Gear Check: New Lens – Canon 24-105 f/4 L IS II

I’ve added the Canon 24-105 f/4 L IS II to my kit recently, so I thought I’d write a little about that decision, and explain what I’m most likely to use it for. When the Canon 5D Mark II came out many years ago, I purchased it as a kit with the original 24-105 f/4 L IS and used that lens for some years. It was responsible for creating some of favourite images back then, although you could not call it an absolutely stellar performer in terms of image sharpness. It was adequate for professional use, but never blew my socks off when examining images closely.

When Canon released the Mark II version of the 24-70 f/2.8 L, I immediately purchased one of those based on the rave reviews it was getting throughout the industry, and I wasn’t disappointed. The 24-70 f/2.8 L II is stunningly sharp, and quickly became my go-to general purpose lens. I sold my original 24-105mm at this point, thinking there would be little use for it in my cupboard alongside the 24-70.

As it happens, that’s a decision I came to regret on a number of occasions. The image stabilization in the 24-105mm is extremely useful for aerial photography, and the 77mm filter thread is much more universally compatible than the 82mm on the 24-70. Carrying the 24-70 on landscape photo missions means taking two sets of filters in many situations, one set of 77mm for my 16-35, and a set of 82mm ones for the 24-70, as well as two sizes of filter holder adapter rings when I want to use 4×6 filters. It’s kind of a pain in the ass.

The more I shot with the 24-70, the more I also found myself missing that small focal length gap in my range between the 24-70 and the 100-400, because I have a bit of a love for the compressed effects of mountain landscapes at slightly longer focal lengths. I’m lucky to have access to a very big kit of lenses, so it wasn’t exactly a priority to acquire a 24-105mm again, but I certainly had it earmarked for a future purchase when the time was right. There’s a good reason why the Canon 24-105mm lens is the #1 most popular Canon DSLR lens, according to people like Digital Photography School, and Explorecams. When Canon announced the new Mark II version of the 24-105mm alongside the 5D Mark IV, I knew it was time to add one back to my kit.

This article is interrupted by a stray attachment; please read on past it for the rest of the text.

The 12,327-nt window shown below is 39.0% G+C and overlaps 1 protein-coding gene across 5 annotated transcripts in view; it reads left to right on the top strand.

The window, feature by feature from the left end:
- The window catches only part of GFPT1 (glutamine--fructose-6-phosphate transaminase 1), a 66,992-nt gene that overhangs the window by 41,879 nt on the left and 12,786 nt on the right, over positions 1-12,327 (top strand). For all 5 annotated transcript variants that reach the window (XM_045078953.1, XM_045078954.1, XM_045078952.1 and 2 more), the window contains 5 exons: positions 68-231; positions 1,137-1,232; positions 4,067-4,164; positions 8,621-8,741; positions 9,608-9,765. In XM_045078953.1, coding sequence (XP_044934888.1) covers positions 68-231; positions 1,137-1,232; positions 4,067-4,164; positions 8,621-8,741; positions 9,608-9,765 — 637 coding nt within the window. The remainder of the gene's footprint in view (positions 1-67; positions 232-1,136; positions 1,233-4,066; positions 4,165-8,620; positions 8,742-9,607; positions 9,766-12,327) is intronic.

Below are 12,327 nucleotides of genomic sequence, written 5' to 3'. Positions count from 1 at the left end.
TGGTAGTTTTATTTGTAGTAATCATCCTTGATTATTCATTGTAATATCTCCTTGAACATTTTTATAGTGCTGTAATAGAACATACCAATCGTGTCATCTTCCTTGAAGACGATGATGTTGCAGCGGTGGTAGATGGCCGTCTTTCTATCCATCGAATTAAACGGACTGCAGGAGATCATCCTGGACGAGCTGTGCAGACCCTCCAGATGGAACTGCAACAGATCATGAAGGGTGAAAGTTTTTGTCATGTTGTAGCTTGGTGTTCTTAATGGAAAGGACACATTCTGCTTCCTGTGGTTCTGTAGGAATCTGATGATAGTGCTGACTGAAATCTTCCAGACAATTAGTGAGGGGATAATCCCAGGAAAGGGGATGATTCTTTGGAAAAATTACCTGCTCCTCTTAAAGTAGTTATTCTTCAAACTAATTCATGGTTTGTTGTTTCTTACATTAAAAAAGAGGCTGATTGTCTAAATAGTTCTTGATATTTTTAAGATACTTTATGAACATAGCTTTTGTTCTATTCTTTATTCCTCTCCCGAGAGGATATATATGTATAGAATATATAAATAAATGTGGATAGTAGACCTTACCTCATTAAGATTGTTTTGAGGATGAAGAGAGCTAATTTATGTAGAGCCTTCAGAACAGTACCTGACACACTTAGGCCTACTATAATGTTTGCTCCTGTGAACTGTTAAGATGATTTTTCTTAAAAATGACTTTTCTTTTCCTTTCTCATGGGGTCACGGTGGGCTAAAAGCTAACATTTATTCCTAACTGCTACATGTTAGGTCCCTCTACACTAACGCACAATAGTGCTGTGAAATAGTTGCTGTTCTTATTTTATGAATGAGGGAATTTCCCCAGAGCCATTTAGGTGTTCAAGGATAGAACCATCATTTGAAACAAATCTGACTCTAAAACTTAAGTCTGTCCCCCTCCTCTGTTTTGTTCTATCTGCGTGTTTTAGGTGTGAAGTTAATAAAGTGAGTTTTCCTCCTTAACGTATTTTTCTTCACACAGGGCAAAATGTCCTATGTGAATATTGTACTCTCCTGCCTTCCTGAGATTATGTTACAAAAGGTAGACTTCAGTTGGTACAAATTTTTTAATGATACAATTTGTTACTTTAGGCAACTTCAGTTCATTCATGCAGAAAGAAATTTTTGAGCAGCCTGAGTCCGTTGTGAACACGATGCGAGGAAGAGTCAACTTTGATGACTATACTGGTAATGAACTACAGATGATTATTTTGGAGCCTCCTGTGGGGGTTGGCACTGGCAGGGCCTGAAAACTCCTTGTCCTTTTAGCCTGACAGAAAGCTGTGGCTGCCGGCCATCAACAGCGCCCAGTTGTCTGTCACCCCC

Initial online reviews of this lens suggest it’s only a very marginal improvement over the old one in terms of image quality. Whilst that is a bit disappointing when you consider some of the recent Canon hits like the 11-24mm, the 100-400 II, and the 24-70 II, you have to remember the price point of this lens is MUCH lower at just over $1000. Having experienced time without a 24-105, I’m definitely prepared to take a small image quality hit in many cases, in exchange for the versatility of the lens.

Will I sell the 24-70 f/2.8 L II?  No! When it comes to shooting low-light action, the one-stop advantage of f/2.8 over f/4 will give you twice the shutter speed for the equivalent amount of light. Image stabilization in the 24-105 is nice to have for static subjects, but it offers no benefit at all when you have a moving subject. I anticipate using the 24-70 for sports photography, and also landscape photography when I have close access to a car and am able to therefore have both a 24-70 and 24-105 in the bag/car. The detail provided by the sharper 24-70 is nice to have if possible, but if I’m traveling light and looking to minimize my gear then I’ll be happy carrying the 24-105 for all other landscape activities, and therefore minimizing the number of filters that its necessary to carry. For general purpose travel photography and day-to-day usage, it’s hard to beat the range of the 24-105.

Physically, the Mark II version now resembles the styling of the 24-70 II, and it has grown in size a little from the original version. Not by so much that it’ll make a difference how you use it or where you take it, but to an owner of the original lens, it’s instantly noticeable. Build quality is, as you would expect from a Canon L-Series lens, excellent.

Photo of author

Dan Carr

Founder of Shutter Muse, full time photographer and creative educator. Dan lives in the Canadian Yukon, but his wanderlust often sends him in search of images all around the world to meet the needs of clients and readers alike.

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